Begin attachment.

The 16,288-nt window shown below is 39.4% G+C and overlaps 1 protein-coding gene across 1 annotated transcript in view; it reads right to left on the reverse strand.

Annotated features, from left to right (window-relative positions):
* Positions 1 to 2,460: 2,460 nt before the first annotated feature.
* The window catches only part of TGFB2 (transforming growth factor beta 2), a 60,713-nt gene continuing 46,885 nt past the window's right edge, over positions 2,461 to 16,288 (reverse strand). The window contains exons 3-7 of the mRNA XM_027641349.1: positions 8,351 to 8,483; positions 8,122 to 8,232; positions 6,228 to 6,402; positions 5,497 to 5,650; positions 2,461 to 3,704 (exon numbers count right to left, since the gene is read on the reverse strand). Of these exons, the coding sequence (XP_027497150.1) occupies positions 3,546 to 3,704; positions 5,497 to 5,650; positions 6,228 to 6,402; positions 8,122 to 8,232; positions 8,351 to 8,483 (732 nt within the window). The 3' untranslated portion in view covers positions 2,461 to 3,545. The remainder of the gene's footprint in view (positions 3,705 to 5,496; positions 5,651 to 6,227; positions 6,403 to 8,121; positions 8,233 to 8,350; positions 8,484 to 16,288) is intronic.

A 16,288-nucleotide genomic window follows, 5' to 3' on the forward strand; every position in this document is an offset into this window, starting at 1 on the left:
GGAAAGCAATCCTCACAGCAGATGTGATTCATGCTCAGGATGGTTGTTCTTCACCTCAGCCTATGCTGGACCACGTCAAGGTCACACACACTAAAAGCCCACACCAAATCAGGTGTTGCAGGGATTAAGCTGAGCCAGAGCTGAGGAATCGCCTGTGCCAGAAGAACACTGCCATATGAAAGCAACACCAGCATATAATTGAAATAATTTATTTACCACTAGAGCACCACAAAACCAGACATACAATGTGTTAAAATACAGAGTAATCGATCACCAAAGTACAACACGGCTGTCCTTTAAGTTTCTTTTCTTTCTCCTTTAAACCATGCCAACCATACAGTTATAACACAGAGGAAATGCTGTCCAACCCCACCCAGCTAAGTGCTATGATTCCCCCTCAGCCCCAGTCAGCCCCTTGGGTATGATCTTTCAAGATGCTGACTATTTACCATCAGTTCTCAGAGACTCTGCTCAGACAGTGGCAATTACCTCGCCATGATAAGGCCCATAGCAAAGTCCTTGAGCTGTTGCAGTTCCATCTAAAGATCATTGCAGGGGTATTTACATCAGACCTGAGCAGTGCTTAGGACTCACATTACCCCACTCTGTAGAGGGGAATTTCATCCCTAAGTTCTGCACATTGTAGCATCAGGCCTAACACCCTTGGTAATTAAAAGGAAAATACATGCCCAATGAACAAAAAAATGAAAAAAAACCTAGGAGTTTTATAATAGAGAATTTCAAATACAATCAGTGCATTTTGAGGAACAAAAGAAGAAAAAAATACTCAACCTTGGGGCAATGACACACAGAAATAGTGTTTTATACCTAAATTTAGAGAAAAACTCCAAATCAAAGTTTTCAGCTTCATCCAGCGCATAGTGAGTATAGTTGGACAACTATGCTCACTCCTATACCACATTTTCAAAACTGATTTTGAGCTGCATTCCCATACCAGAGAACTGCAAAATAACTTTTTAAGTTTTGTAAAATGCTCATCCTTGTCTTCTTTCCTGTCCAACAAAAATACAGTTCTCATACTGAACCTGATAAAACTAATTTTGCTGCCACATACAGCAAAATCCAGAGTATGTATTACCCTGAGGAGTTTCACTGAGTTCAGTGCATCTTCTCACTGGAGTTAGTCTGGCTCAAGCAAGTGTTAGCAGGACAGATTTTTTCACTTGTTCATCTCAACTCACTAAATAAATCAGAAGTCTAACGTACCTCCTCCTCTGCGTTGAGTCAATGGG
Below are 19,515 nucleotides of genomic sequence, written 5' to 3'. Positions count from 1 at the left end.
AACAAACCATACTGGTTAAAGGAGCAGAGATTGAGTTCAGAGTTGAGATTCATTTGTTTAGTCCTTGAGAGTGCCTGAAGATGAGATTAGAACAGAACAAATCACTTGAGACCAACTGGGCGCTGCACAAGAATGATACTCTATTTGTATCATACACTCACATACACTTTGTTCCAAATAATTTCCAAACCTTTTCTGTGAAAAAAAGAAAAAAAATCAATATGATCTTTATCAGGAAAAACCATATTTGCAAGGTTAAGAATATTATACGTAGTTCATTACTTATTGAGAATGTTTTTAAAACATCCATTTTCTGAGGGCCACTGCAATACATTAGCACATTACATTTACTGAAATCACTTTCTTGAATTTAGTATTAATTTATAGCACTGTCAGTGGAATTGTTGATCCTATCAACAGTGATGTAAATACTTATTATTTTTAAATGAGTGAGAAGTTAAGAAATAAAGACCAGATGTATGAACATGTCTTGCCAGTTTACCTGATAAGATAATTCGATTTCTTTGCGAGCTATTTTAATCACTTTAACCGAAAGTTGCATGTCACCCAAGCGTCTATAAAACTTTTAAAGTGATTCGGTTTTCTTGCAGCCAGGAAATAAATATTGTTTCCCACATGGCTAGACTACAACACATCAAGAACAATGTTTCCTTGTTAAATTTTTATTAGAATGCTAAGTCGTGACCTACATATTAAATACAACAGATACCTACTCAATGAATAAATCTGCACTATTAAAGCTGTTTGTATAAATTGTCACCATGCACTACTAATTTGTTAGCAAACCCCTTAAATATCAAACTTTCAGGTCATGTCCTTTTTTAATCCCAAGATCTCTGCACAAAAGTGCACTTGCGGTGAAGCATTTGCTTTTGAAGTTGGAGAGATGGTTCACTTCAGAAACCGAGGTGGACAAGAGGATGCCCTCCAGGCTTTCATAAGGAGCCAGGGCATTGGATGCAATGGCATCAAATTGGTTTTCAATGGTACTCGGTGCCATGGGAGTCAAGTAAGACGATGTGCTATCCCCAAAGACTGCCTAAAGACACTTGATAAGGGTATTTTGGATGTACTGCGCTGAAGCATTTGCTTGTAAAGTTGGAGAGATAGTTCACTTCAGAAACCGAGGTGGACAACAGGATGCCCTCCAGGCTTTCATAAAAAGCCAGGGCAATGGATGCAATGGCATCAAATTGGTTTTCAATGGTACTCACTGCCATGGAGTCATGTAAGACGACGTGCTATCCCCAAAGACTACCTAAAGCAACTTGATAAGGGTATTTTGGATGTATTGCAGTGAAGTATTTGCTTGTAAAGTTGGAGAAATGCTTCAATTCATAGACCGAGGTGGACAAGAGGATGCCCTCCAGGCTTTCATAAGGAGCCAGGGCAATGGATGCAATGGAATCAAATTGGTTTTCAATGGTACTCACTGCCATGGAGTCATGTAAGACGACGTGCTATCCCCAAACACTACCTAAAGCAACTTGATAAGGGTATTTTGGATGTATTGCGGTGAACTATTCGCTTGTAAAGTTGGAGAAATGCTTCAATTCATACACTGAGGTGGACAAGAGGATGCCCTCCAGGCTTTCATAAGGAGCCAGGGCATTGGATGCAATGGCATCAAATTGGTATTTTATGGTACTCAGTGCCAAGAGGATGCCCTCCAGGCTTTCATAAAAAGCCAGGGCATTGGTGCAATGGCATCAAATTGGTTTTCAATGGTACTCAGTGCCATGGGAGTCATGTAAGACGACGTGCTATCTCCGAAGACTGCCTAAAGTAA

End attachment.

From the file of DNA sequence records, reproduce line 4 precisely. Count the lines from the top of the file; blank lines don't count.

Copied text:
* The window catches only part of TGFB2 (transforming growth factor beta 2), a 60,713-nt gene continuing 46,885 nt past the window's right edge, over positions 2,461 to 16,288 (reverse strand). The window contains exons 3-7 of the mRNA XM_027641349.1: positions 8,351 to 8,483; positions 8,122 to 8,232; positions 6,228 to 6,402; positions 5,497 to 5,650; positions 2,461 to 3,704 (exon numbers count right to left, since the gene is read on the reverse strand). Of these exons, the coding sequence (XP_027497150.1) occupies positions 3,546 to 3,704; positions 5,497 to 5,650; positions 6,228 to 6,402; positions 8,122 to 8,232; positions 8,351 to 8,483 (732 nt within the window). The 3' untranslated portion in view covers positions 2,461 to 3,545. The remainder of the gene's footprint in view (positions 3,705 to 5,496; positions 5,651 to 6,227; positions 6,403 to 8,121; positions 8,233 to 8,350; positions 8,484 to 16,288) is intronic.